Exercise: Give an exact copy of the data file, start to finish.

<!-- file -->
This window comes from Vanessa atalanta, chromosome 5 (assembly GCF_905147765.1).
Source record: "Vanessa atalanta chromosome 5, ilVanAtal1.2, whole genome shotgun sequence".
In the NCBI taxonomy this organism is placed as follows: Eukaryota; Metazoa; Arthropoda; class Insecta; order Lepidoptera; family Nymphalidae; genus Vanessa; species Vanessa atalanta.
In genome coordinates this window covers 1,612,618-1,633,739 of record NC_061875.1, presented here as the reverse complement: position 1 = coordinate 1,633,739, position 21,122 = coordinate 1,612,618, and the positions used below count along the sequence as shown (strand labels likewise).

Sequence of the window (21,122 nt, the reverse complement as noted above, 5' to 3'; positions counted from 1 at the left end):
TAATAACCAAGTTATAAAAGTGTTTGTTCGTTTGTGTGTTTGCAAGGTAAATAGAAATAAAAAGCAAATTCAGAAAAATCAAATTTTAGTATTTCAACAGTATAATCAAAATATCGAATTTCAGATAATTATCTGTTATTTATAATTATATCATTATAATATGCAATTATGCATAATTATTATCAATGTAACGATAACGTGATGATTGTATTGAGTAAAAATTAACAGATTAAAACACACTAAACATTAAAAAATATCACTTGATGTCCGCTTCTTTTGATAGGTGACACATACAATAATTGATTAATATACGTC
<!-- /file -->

This window comes from Vanessa atalanta, chromosome 5 (assembly GCF_905147765.1).
Source record: "Vanessa atalanta chromosome 5, ilVanAtal1.2, whole genome shotgun sequence".
In the NCBI taxonomy this organism is placed as follows: Eukaryota; Metazoa; Arthropoda; class Insecta; order Lepidoptera; family Nymphalidae; genus Vanessa; species Vanessa atalanta.
In genome coordinates this window covers 1,612,618-1,633,739 of record NC_061875.1, presented here as the reverse complement: position 1 = coordinate 1,633,739, position 21,122 = coordinate 1,612,618, and the positions used below count along the sequence as shown (strand labels likewise).

Sequence of the window (21,122 nt, the reverse complement as noted above, 5' to 3'; positions counted from 1 at the left end):
TAATAACCAAGTTATAAAAGTGTTTGTTCGTTTGTGTGTTTGCAAGGTAAATAGAAATAAAAAGCAAATTCAGAAAAATCAAATTTTAGTATTTCAACAGTATAATCAAAATATCGAATTTCAGATAATTATCTGTTATTTATAATTATATCATTATAATATGCAATTATGCATAATTATTATCAATGTAACGATAACGTGATGATTGTATTGAGTAAAAATTAACAGATTAAAACACACTAAACATTAAAAAATATCACTTGATGTCCGCTTCTTTTGATAGGTGACACATACAATAATTGATTAATATACGTC